(Acʹco) [sultriness, hot sand].
A seaport city located at the northern point of the yawning crescent-shaped bay of Acco (or Acre), which is formed by the cape of Mount Carmel jutting out into the Mediterranean Sea about eight miles (13 kilometers) to the S. Situated about thirty miles (48.3 kilometers) S of Tyre, Acco was the most important seaport on the harbor-shy Palestinian coast until Herod the Great ran seawalls out from the shore to produce an artificial port at Caesarea. Acco was inferior to the Phoenician ports to the N and provided but poor shelter from the sea winds. However, it was strategically located close to the approach to the rich Plain of Esdraelon, and several commercial trade routes connected the port with Galilee, the valley of the Jordan, and other points to the E. Timber, artistic commodities and grain were exported through Acco.
Acco pertained to the territorial division assigned to Asher in the Promised Land, but Asher failed to drive out the Canaanites who were then living there. (Judg. 1:31, 32) Mentioned only once in the Hebrew Scriptures, the city is more frequently referred to in non-Biblical records. Its name occurs several times in the el-Amarna Letters. Other records show that it was subjugated by Assyrian kings Shalmaneser, Sennacherib and Ashurbanipal. The city is mentioned in the Apocrypha as a center of opposition during the rule of the Maccabees. (1 Maccabees 5:15, 22, 55; 12:45-48; 13:12) By then its name had been changed to Ptolemais, a name attributed to certain of the Ptolemies ruling Egypt.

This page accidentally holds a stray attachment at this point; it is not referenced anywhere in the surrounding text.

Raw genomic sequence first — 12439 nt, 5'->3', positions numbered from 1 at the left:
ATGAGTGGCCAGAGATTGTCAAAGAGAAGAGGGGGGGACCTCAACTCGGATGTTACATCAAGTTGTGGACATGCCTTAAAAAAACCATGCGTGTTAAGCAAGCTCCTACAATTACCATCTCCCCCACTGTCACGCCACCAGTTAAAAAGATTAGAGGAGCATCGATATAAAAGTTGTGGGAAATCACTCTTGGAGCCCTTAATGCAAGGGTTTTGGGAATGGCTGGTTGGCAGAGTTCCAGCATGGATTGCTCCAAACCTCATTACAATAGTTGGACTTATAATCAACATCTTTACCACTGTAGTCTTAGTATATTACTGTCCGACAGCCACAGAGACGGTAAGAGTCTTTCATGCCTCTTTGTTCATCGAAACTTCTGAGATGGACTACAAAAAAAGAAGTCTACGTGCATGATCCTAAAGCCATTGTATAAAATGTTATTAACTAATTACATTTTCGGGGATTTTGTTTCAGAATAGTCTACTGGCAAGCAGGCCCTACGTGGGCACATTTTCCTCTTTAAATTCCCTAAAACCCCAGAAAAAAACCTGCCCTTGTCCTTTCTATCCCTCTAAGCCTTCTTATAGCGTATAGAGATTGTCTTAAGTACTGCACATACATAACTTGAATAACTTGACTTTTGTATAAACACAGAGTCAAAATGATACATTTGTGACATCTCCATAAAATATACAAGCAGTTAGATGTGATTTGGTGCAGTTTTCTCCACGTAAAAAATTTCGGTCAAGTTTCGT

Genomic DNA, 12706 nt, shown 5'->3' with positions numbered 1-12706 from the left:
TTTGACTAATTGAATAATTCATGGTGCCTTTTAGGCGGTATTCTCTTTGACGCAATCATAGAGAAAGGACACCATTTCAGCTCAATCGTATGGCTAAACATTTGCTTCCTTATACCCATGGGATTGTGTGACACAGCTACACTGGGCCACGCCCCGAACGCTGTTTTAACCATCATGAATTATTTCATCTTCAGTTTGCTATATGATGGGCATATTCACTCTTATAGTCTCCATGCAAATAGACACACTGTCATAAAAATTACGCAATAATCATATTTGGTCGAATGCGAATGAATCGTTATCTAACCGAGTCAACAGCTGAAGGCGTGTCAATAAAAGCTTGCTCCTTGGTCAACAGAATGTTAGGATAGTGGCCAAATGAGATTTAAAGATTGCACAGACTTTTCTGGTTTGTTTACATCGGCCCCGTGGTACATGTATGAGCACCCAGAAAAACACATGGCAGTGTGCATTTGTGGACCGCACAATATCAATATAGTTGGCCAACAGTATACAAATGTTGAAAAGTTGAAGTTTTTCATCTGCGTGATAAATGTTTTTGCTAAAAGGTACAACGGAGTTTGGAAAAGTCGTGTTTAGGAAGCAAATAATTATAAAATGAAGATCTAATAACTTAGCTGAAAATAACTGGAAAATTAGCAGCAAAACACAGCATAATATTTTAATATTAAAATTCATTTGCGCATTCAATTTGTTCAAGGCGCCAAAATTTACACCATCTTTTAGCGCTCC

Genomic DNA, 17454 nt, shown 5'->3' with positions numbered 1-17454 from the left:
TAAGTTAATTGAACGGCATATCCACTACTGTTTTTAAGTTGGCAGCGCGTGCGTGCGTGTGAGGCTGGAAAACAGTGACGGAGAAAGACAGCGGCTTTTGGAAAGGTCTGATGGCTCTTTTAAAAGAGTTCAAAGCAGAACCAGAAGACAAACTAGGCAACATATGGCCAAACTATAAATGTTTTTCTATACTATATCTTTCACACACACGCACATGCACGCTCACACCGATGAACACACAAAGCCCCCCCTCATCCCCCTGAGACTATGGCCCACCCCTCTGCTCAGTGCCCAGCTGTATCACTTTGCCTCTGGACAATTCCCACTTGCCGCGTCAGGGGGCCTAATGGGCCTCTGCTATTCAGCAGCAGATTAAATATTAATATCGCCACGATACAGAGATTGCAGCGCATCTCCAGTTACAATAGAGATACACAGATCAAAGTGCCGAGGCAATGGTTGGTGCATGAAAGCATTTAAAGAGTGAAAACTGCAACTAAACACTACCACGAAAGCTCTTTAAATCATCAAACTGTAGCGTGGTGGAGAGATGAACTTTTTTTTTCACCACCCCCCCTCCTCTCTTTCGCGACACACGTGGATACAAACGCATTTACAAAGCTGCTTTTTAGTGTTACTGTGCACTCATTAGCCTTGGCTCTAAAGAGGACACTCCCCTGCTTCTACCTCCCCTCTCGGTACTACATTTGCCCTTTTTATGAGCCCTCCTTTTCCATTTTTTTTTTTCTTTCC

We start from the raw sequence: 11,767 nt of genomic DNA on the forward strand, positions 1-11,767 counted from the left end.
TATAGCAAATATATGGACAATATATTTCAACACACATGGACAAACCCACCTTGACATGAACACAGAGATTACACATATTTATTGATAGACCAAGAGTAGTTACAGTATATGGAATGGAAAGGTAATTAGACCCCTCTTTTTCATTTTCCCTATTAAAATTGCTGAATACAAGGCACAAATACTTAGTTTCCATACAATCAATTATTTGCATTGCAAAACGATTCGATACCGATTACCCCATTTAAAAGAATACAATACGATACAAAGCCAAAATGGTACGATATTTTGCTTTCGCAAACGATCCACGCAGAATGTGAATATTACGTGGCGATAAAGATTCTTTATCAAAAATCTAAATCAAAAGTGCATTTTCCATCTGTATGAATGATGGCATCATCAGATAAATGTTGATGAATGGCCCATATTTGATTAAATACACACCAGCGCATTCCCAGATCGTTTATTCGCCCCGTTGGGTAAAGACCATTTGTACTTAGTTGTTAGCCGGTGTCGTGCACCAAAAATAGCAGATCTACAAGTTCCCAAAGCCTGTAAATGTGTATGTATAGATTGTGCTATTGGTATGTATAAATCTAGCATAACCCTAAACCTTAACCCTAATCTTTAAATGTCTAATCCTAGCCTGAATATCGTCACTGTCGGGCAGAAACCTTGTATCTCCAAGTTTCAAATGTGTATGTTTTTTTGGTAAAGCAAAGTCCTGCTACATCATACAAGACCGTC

Under Emperor Claudius the city of Ptolemais (Acco) became a Roman colonia, and in apostolic times there was a group of Christians there. When returning from his third missionary tour, Paul put in at Acco and spent the day visiting the brothers there before traveling on to Caesarea and Jerusalem.—Acts 21:7.
Today Acco is eclipsed in importance by the modern city of Haifa, located directly across the bay.
[Picture on page 28]
Waterfront of the city located on the site of ancient Acco